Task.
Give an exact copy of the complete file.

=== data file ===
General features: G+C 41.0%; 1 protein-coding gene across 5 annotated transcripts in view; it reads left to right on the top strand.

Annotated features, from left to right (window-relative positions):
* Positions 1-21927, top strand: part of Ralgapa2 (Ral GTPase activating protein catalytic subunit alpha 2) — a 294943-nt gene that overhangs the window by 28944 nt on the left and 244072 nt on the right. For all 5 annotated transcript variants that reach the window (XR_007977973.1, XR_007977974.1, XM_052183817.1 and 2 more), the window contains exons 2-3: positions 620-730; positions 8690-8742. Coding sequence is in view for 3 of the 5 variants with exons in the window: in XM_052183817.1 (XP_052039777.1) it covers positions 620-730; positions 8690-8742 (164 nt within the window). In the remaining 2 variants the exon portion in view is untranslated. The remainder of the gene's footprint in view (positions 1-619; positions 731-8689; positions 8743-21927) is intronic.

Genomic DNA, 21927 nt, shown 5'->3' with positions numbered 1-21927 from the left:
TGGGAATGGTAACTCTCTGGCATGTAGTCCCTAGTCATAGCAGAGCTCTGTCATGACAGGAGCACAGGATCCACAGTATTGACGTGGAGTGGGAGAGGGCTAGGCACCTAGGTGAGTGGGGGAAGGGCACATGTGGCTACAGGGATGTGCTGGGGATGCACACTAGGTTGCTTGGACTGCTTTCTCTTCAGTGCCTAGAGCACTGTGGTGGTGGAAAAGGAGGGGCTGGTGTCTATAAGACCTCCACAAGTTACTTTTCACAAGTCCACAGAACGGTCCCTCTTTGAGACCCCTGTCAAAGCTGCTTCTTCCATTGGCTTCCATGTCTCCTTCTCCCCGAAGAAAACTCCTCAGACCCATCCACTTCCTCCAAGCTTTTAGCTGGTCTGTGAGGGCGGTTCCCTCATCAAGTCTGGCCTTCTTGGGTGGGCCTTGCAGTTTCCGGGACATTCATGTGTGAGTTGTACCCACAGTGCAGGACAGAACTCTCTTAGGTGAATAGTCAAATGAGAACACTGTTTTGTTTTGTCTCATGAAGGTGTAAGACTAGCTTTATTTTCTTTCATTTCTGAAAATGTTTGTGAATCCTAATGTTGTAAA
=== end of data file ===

General features: G+C 41.0%; 1 protein-coding gene across 5 annotated transcripts in view; it reads left to right on the top strand.

Annotated features, from left to right (window-relative positions):
* Positions 1-21927, top strand: part of Ralgapa2 (Ral GTPase activating protein catalytic subunit alpha 2) — a 294943-nt gene that overhangs the window by 28944 nt on the left and 244072 nt on the right. For all 5 annotated transcript variants that reach the window (XR_007977973.1, XR_007977974.1, XM_052183817.1 and 2 more), the window contains exons 2-3: positions 620-730; positions 8690-8742. Coding sequence is in view for 3 of the 5 variants with exons in the window: in XM_052183817.1 (XP_052039777.1) it covers positions 620-730; positions 8690-8742 (164 nt within the window). In the remaining 2 variants the exon portion in view is untranslated. The remainder of the gene's footprint in view (positions 1-619; positions 731-8689; positions 8743-21927) is intronic.

Genomic DNA, 21927 nt, shown 5'->3' with positions numbered 1-21927 from the left:
TGGGAATGGTAACTCTCTGGCATGTAGTCCCTAGTCATAGCAGAGCTCTGTCATGACAGGAGCACAGGATCCACAGTATTGACGTGGAGTGGGAGAGGGCTAGGCACCTAGGTGAGTGGGGGAAGGGCACATGTGGCTACAGGGATGTGCTGGGGATGCACACTAGGTTGCTTGGACTGCTTTCTCTTCAGTGCCTAGAGCACTGTGGTGGTGGAAAAGGAGGGGCTGGTGTCTATAAGACCTCCACAAGTTACTTTTCACAAGTCCACAGAACGGTCCCTCTTTGAGACCCCTGTCAAAGCTGCTTCTTCCATTGGCTTCCATGTCTCCTTCTCCCCGAAGAAAACTCCTCAGACCCATCCACTTCCTCCAAGCTTTTAGCTGGTCTGTGAGGGCGGTTCCCTCATCAAGTCTGGCCTTCTTGGGTGGGCCTTGCAGTTTCCGGGACATTCATGTGTGAGTTGTACCCACAGTGCAGGACAGAACTCTCTTAGGTGAATAGTCAAATGAGAACACTGTTTTGTTTTGTCTCATGAAGGTGTAAGACTAGCTTTATTTTCTTTCATTTCTGAAAATGTTTGTGAATCCTAATGTTGTAAA